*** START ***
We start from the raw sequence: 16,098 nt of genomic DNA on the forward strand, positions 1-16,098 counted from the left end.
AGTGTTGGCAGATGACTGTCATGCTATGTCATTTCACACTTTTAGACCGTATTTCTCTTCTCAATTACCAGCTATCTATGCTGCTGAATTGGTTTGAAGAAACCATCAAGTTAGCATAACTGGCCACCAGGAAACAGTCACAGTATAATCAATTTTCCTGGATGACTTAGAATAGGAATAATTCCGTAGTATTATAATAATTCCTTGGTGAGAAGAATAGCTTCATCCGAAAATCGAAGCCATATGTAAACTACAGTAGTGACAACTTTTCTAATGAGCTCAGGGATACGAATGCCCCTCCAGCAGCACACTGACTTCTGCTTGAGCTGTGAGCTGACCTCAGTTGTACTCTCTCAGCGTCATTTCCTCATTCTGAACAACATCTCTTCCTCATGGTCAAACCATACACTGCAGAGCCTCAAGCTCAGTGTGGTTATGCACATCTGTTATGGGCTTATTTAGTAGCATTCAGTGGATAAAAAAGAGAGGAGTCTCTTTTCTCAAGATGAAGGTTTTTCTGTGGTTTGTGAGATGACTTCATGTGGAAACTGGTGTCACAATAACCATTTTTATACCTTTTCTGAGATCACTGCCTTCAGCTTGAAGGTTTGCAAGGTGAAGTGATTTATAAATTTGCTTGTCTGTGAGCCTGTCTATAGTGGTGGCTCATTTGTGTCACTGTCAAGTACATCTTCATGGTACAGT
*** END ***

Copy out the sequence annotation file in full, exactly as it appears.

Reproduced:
We start from the raw sequence: 16,098 nt of genomic DNA on the forward strand, positions 1-16,098 counted from the left end.
AGTGTTGGCAGATGACTGTCATGCTATGTCATTTCACACTTTTAGACCGTATTTCTCTTCTCAATTACCAGCTATCTATGCTGCTGAATTGGTTTGAAGAAACCATCAAGTTAGCATAACTGGCCACCAGGAAACAGTCACAGTATAATCAATTTTCCTGGATGACTTAGAATAGGAATAATTCCGTAGTATTATAATAATTCCTTGGTGAGAAGAATAGCTTCATCCGAAAATCGAAGCCATATGTAAACTACAGTAGTGACAACTTTTCTAATGAGCTCAGGGATACGAATGCCCCTCCAGCAGCACACTGACTTCTGCTTGAGCTGTGAGCTGACCTCAGTTGTACTCTCTCAGCGTCATTTCCTCATTCTGAACAACATCTCTTCCTCATGGTCAAACCATACACTGCAGAGCCTCAAGCTCAGTGTGGTTATGCACATCTGTTATGGGCTTATTTAGTAGCATTCAGTGGATAAAAAAGAGAGGAGTCTCTTTTCTCAAGATGAAGGTTTTTCTGTGGTTTGTGAGATGACTTCATGTGGAAACTGGTGTCACAATAACCATTTTTATACCTTTTCTGAGATCACTGCCTTCAGCTTGAAGGTTTGCAAGGTGAAGTGATTTATAAATTTGCTTGTCTGTGAGCCTGTCTATAGTGGTGGCTCATTTGTGTCACTGTCAAGTACATCTTCATGGTACAGT